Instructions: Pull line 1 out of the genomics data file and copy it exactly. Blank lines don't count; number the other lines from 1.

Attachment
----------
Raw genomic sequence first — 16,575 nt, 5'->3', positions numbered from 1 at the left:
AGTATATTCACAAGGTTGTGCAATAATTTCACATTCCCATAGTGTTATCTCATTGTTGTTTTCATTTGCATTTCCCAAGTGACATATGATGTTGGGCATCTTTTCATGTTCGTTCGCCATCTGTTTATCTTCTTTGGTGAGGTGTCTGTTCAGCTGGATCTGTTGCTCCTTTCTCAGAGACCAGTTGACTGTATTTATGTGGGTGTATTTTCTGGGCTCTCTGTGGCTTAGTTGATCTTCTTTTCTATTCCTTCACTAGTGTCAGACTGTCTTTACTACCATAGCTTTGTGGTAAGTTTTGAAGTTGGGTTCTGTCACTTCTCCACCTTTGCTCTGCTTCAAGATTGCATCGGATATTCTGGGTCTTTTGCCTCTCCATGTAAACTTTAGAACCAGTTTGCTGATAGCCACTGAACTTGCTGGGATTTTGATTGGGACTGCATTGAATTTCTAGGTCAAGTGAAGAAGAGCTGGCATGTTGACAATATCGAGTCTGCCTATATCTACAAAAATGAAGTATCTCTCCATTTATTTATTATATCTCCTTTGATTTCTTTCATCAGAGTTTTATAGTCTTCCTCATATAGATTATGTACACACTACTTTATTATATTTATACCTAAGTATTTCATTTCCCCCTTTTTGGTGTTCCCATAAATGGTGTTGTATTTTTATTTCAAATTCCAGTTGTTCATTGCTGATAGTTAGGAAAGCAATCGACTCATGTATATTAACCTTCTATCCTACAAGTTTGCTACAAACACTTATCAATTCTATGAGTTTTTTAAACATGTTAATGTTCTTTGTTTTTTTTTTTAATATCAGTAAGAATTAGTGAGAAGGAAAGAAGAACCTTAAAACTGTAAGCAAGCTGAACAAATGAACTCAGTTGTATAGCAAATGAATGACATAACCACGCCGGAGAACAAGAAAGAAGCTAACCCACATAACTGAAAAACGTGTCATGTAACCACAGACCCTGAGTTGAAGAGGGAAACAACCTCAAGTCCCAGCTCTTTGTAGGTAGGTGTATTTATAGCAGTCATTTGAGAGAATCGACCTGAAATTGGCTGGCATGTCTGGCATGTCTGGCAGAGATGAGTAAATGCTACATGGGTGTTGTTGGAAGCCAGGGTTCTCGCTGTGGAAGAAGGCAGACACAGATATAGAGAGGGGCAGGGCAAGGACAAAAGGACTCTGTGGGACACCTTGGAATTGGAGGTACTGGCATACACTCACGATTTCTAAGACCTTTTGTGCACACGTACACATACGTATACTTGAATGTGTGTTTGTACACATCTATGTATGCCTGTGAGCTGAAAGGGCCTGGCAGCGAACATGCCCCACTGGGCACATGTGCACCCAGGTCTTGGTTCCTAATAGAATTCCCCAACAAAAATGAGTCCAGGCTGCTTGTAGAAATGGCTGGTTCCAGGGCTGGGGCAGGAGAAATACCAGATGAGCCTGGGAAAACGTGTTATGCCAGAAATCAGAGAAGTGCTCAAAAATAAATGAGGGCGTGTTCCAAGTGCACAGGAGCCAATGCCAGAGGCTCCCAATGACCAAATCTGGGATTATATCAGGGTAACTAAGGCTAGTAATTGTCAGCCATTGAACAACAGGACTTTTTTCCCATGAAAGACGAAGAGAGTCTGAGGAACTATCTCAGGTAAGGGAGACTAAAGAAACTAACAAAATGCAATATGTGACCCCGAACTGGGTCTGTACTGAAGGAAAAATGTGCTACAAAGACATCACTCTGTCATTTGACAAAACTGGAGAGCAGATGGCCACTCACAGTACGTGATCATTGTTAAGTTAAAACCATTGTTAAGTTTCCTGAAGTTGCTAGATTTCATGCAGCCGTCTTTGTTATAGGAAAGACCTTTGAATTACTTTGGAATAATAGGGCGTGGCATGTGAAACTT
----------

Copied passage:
Raw genomic sequence first — 16,575 nt, 5'->3', positions numbered from 1 at the left: